Benjamin Franklin's Printing Network: Disseminating Virtue in Early America

By Ralph Frasca | Go to book overview

Notes

Preface

1. Poor Richard, 1739, in PBF, 2:220.

2. Samuel Davies to John Holt, January 23, 1761, Rush Papers, HSP.

3. BF to Noah Webster, December 26, 1789, in WrBF, 10:79–80.

4. Poor Richard, 1738, in PBF, 2:194.


Introduction: The Challenge of Franklin's Printing Network

1. Ralph Frasca, “Benjamin Franklin's Printing Network,” 145–58.

2. Reprinted in James Alexander, A Brief Narrative of the Case and Trial of John Peter Zenger, 81. See also Alison Olsen, “The Zenger Case Revisited: Satire, Sedition, and Political Debate in Eighteenth-Century America,” 223–45. On the press's function as a check on government, see Vincent Blasi, “The Checking Value in First Amendment Theory,” 521–649.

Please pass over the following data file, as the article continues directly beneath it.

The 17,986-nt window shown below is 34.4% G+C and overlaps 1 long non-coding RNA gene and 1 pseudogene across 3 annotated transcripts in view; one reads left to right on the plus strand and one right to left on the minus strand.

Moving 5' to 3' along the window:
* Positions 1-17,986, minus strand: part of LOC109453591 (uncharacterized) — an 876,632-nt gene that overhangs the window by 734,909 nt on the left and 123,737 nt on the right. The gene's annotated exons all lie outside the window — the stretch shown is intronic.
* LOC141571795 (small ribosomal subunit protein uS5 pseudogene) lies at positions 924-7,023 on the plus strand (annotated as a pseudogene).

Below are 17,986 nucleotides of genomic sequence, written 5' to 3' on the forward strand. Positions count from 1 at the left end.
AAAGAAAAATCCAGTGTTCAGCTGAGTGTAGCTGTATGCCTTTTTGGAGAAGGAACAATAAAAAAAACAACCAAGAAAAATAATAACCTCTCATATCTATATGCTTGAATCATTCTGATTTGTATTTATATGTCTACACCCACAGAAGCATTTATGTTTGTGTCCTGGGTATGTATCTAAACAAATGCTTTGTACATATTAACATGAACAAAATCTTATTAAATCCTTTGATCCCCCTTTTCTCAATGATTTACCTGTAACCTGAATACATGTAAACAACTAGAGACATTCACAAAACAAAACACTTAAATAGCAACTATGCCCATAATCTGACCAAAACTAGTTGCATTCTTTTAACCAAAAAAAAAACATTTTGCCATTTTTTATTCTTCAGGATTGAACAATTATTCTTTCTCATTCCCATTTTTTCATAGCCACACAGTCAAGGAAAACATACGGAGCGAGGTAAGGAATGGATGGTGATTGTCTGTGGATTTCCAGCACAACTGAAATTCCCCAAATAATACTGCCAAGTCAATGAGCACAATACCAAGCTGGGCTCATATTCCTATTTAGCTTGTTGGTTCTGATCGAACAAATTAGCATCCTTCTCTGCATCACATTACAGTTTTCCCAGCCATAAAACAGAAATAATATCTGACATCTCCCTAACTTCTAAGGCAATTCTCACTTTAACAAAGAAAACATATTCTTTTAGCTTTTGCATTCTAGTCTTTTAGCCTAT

3. H. W. Brands, The First American: The Life and Times of Benjamin Franklin; Walter Isaacson, Benjamin Franklin: An American Life, 2.

4. Peter Coclanis, “The Lightning-Rod Man: Franklin of Philadelphia,” 616.

5. The Franklin network's existence has been acknowledged by early historians Elizabeth Christine Cook, Literary Influence in Colonial Newspapers, 1704–1750, 230; John Clyde Oswald, Benjamin Franklin, Printer, 138–50; Marion R. King, “One Link in the First Newspaper Chain: The South Carolina Gazette,” 257–68; and Carl Van Doren, Benjamin Franklin, 115–23. It has also been noted by more recent histo- rians Stephen Botein, “'Meer Mechanics' and an Open Press: The Business and Political Strategies of Colonial Printers,” 154–55; Charles W. Wetherell, “Brokers of the Word: An Essay in the Social History of the Early American Press, 1639–1783,”

-211-

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